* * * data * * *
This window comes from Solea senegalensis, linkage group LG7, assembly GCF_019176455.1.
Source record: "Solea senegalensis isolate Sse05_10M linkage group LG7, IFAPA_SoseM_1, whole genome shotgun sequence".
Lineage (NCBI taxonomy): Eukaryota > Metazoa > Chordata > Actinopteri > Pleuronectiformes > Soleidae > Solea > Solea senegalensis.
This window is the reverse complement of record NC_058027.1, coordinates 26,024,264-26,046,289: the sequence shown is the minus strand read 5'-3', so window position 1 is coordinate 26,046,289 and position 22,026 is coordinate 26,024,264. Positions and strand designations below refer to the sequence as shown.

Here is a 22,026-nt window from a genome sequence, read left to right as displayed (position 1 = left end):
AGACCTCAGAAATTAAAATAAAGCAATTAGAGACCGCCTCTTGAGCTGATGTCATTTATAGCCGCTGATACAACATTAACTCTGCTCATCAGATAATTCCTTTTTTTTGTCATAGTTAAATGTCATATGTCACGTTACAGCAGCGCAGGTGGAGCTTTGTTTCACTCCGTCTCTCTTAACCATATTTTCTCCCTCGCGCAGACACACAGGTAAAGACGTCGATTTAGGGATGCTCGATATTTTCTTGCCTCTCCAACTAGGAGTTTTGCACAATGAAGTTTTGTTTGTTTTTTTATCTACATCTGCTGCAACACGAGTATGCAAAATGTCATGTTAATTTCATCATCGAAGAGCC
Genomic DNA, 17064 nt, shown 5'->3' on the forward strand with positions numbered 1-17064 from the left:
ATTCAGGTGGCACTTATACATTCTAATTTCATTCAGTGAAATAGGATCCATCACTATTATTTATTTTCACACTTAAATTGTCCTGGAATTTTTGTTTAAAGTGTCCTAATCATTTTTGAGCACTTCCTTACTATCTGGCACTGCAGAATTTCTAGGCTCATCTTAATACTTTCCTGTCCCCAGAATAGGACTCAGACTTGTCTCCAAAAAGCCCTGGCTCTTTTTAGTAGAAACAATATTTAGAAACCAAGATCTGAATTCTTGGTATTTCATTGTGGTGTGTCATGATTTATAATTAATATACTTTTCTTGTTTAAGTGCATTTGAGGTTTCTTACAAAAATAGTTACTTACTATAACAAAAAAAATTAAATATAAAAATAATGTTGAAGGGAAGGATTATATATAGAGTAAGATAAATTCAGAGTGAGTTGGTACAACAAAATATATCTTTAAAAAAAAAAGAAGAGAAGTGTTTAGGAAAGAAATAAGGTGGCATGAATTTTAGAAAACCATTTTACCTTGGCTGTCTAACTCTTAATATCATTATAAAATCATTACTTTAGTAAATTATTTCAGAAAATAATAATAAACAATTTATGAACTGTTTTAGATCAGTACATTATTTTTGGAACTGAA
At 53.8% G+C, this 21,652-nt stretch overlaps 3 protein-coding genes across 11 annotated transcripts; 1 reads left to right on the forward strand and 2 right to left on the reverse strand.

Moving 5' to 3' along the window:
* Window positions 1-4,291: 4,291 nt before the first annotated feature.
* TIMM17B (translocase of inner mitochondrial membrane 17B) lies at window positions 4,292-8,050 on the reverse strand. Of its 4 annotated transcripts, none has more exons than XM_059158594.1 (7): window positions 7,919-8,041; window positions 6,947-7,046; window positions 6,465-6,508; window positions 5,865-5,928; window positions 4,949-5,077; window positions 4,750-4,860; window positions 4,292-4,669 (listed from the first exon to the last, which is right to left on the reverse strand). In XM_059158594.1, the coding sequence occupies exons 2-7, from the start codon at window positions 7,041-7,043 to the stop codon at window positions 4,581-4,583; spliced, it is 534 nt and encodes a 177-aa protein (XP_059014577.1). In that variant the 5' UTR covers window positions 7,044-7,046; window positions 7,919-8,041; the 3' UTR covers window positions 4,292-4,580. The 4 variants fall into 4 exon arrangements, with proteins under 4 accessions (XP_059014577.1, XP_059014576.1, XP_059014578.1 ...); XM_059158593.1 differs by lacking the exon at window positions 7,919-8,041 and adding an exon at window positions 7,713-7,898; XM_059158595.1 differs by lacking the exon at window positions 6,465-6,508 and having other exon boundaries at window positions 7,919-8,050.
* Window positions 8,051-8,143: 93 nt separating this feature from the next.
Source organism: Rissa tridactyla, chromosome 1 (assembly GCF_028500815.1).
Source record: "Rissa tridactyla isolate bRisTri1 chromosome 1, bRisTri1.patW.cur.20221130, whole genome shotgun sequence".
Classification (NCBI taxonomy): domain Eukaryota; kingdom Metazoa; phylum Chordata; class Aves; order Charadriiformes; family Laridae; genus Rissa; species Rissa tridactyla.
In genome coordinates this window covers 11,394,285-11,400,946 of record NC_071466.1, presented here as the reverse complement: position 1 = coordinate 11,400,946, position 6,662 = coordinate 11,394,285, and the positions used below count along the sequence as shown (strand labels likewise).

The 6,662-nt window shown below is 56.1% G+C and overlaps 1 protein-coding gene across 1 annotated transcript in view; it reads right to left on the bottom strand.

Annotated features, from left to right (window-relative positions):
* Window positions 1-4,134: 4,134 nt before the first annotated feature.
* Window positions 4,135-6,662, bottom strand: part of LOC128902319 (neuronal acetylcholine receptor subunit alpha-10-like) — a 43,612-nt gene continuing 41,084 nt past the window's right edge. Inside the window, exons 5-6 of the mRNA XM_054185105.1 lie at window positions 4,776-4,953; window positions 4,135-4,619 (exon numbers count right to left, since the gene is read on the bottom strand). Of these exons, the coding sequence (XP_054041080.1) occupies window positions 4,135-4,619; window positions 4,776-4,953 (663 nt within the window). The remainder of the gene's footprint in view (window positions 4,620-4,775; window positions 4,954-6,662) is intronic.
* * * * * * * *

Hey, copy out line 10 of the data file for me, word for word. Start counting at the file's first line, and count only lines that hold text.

Moving 5' to 3' along the window: